Of course, you might just hold to a strong anti-classification principle in the context of race, sex, or sexual orientation, in which any taking account of those characteristics is equally wrongful. For those who hold that position, your rewritten version of my statement is analytically identical to my statement. I’m sure some of the people who are so upset with Scholastica/Cal/NYU hold to such a strong anti-classification principle, but what prompted me to write is that I don’t think all of them do. Otherwise, they’d be saying things like this: Boycott every law school that uses race-based affirmative action in admissions until they follow the lead of California and Michigan and change that policy! Or they’d find Michelle’s example of diverse symposium invitations just as problematic as whatever Scholastica, Cal, and NYU are doing. If one doesn’t hold to such a strong anti-classification principle, I was positing, the only reason one could be so angry about what S/C/N are doing — not just disagreeing with it but being so angry about it — is if one thinks it is leading to some significant subversion of merit in article-selection outcomes. But if Dave et al. want to say that they think that all uses of race, sex, and sexual orientation in decisionmaking are equally impermissible, that would be a complete answer to me. Lots of reasonable people hold that position — but lots of reasonable people don’t. So if the argument is based on such a strong anti-classification principle, then the folks making it should accept that there are a lot of people it won’t persuade. But it certainly holds up analytically.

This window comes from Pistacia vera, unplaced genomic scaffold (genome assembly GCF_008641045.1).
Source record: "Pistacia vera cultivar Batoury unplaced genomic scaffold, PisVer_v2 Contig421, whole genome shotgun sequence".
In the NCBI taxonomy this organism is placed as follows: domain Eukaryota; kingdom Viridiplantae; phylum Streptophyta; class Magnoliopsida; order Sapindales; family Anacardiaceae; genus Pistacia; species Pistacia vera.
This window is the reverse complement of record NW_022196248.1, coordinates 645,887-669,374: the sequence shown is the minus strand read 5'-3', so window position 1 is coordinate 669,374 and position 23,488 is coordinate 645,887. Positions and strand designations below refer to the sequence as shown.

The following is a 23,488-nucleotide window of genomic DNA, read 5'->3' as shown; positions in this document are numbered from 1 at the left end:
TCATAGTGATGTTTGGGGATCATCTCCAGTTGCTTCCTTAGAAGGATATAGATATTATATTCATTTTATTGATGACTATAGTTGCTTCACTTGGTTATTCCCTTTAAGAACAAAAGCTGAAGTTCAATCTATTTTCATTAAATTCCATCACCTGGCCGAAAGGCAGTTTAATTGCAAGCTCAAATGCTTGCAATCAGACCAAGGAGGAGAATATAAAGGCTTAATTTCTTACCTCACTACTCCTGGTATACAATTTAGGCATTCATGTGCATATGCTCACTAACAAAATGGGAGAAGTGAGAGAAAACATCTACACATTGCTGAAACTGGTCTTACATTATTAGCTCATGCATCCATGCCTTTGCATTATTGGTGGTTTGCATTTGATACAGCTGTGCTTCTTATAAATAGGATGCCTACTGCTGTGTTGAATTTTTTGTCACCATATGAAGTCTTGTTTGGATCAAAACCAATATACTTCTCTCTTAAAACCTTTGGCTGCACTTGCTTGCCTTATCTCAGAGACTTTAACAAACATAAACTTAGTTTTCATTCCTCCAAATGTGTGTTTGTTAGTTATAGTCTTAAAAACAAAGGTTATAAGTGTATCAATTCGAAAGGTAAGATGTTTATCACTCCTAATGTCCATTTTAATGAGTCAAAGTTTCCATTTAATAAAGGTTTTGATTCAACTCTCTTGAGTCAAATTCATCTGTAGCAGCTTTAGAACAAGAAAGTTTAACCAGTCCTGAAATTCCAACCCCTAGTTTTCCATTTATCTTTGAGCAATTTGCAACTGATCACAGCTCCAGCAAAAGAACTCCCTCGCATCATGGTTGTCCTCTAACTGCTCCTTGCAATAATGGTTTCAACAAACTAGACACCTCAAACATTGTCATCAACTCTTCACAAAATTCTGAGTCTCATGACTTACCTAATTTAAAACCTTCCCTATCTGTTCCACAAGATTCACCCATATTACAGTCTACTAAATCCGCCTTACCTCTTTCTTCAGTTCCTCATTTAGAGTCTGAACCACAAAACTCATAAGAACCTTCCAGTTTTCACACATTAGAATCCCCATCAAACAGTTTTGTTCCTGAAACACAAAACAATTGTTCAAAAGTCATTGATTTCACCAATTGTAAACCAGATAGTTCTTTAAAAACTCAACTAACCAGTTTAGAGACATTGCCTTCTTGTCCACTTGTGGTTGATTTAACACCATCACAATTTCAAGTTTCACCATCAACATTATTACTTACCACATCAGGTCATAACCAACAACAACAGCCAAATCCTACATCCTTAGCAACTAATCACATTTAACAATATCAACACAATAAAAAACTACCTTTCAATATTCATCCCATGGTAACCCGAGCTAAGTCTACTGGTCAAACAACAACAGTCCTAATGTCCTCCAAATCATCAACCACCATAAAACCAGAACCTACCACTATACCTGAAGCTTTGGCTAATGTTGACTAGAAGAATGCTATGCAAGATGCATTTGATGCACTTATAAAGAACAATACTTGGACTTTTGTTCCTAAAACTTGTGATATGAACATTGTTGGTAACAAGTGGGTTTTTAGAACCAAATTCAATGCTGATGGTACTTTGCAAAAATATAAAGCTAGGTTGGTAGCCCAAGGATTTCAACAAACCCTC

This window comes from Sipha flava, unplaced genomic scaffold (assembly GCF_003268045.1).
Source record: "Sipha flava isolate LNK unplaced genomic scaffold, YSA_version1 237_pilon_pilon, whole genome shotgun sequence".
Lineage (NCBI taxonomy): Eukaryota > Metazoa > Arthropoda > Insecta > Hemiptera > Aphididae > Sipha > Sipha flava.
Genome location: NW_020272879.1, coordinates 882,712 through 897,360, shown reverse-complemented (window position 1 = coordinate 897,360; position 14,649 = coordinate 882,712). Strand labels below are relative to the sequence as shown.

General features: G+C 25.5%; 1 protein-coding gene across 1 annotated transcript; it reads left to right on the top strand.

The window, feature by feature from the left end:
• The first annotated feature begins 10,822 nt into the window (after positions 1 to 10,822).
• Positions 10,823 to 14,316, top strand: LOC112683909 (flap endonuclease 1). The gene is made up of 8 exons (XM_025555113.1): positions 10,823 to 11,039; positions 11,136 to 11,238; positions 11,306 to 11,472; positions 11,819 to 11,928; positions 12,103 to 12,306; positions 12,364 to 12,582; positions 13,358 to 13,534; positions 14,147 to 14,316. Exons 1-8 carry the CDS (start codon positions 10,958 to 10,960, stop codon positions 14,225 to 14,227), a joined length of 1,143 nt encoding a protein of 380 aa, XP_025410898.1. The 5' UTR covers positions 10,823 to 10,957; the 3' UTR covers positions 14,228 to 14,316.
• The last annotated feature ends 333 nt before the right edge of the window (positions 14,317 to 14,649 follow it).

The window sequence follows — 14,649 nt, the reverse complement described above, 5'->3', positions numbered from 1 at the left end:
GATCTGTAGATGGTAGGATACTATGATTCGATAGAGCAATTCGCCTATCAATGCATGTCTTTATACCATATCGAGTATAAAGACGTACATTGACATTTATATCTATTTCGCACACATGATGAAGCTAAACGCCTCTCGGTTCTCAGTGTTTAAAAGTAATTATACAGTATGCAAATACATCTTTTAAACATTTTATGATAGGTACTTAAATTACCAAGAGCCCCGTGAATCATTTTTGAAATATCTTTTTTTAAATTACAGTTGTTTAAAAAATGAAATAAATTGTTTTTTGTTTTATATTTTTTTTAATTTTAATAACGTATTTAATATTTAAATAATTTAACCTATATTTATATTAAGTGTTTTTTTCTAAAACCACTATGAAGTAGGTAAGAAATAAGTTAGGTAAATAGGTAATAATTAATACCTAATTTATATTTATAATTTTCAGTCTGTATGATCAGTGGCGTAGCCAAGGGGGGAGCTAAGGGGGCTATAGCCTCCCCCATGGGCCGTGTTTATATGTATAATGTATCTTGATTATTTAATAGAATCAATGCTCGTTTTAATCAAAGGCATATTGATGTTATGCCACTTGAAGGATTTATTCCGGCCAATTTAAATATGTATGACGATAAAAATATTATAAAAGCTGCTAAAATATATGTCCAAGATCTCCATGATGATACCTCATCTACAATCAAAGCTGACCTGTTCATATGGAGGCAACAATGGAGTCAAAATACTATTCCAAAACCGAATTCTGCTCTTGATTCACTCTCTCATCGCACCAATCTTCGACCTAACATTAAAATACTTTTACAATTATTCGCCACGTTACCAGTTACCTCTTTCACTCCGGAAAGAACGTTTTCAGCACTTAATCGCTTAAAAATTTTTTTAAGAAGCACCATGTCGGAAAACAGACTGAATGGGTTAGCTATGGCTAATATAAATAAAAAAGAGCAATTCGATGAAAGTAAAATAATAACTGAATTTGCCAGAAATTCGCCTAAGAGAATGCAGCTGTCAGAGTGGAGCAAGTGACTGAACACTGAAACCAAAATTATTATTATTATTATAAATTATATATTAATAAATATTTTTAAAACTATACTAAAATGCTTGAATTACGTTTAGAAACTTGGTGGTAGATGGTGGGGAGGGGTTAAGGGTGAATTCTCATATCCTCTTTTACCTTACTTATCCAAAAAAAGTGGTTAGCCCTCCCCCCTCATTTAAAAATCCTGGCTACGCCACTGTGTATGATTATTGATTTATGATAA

In response to Mike #24, I should say that my basic sympathies are with a version of Orin’s argument here (though I don’t know if he’d agree with where I take it). That is, there are lots of plausible understandings of merit, and there are lots of plausible understandings of diversity — and, as I suggested in the first paragraph, there are lots of plausible understandings of the purpose of a journal, which may or may not embrace merit OR diversity — so I’m perfectly content to have lots of different journals apply different understandings of these things, and let the market (that is, educated readers like us) sort it out.